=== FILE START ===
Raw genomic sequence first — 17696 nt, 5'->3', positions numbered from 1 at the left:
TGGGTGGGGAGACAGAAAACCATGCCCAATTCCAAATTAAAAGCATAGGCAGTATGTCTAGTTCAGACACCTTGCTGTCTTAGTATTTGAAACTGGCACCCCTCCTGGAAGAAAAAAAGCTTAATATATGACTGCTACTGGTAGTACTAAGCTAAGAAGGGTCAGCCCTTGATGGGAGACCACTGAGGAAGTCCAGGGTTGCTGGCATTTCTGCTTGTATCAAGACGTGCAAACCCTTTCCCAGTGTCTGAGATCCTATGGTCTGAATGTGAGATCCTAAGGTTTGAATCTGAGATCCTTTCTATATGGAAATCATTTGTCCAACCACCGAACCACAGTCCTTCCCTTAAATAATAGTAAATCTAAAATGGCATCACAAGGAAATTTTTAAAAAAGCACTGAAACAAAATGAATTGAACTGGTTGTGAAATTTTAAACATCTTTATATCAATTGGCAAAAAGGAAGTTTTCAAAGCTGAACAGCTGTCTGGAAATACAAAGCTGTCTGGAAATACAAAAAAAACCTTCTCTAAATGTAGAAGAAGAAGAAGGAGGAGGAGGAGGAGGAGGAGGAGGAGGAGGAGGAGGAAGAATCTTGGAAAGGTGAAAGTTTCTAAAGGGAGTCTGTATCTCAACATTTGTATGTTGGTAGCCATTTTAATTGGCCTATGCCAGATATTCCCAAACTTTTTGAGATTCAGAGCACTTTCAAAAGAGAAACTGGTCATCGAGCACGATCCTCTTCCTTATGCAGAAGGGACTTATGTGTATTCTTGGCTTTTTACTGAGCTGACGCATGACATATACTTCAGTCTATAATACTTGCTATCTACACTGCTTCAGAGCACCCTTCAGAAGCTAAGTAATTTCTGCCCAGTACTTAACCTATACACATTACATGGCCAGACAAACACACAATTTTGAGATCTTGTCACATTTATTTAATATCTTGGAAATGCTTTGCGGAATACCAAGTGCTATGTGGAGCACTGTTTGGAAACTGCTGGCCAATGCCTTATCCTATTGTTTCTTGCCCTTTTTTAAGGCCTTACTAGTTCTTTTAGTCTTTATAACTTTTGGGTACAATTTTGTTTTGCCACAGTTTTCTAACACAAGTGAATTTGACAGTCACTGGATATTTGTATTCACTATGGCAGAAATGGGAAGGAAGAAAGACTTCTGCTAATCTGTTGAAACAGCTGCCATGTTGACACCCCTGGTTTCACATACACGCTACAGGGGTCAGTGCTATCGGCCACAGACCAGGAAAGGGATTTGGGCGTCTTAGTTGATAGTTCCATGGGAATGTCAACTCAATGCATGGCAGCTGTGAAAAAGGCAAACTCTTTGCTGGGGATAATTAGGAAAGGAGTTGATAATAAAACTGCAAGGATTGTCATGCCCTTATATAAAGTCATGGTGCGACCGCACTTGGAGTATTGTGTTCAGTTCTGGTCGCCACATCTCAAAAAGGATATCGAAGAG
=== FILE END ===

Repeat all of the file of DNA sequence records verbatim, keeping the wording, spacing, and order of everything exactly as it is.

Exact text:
Raw genomic sequence first — 17696 nt, 5'->3', positions numbered from 1 at the left:
TGGGTGGGGAGACAGAAAACCATGCCCAATTCCAAATTAAAAGCATAGGCAGTATGTCTAGTTCAGACACCTTGCTGTCTTAGTATTTGAAACTGGCACCCCTCCTGGAAGAAAAAAAGCTTAATATATGACTGCTACTGGTAGTACTAAGCTAAGAAGGGTCAGCCCTTGATGGGAGACCACTGAGGAAGTCCAGGGTTGCTGGCATTTCTGCTTGTATCAAGACGTGCAAACCCTTTCCCAGTGTCTGAGATCCTATGGTCTGAATGTGAGATCCTAAGGTTTGAATCTGAGATCCTTTCTATATGGAAATCATTTGTCCAACCACCGAACCACAGTCCTTCCCTTAAATAATAGTAAATCTAAAATGGCATCACAAGGAAATTTTTAAAAAAGCACTGAAACAAAATGAATTGAACTGGTTGTGAAATTTTAAACATCTTTATATCAATTGGCAAAAAGGAAGTTTTCAAAGCTGAACAGCTGTCTGGAAATACAAAGCTGTCTGGAAATACAAAAAAAACCTTCTCTAAATGTAGAAGAAGAAGAAGGAGGAGGAGGAGGAGGAGGAGGAGGAGGAGGAGGAGGAAGAATCTTGGAAAGGTGAAAGTTTCTAAAGGGAGTCTGTATCTCAACATTTGTATGTTGGTAGCCATTTTAATTGGCCTATGCCAGATATTCCCAAACTTTTTGAGATTCAGAGCACTTTCAAAAGAGAAACTGGTCATCGAGCACGATCCTCTTCCTTATGCAGAAGGGACTTATGTGTATTCTTGGCTTTTTACTGAGCTGACGCATGACATATACTTCAGTCTATAATACTTGCTATCTACACTGCTTCAGAGCACCCTTCAGAAGCTAAGTAATTTCTGCCCAGTACTTAACCTATACACATTACATGGCCAGACAAACACACAATTTTGAGATCTTGTCACATTTATTTAATATCTTGGAAATGCTTTGCGGAATACCAAGTGCTATGTGGAGCACTGTTTGGAAACTGCTGGCCAATGCCTTATCCTATTGTTTCTTGCCCTTTTTTAAGGCCTTACTAGTTCTTTTAGTCTTTATAACTTTTGGGTACAATTTTGTTTTGCCACAGTTTTCTAACACAAGTGAATTTGACAGTCACTGGATATTTGTATTCACTATGGCAGAAATGGGAAGGAAGAAAGACTTCTGCTAATCTGTTGAAACAGCTGCCATGTTGACACCCCTGGTTTCACATACACGCTACAGGGGTCAGTGCTATCGGCCACAGACCAGGAAAGGGATTTGGGCGTCTTAGTTGATAGTTCCATGGGAATGTCAACTCAATGCATGGCAGCTGTGAAAAAGGCAAACTCTTTGCTGGGGATAATTAGGAAAGGAGTTGATAATAAAACTGCAAGGATTGTCATGCCCTTATATAAAGTCATGGTGCGACCGCACTTGGAGTATTGTGTTCAGTTCTGGTCGCCACATCTCAAAAAGGATATCGAAGAG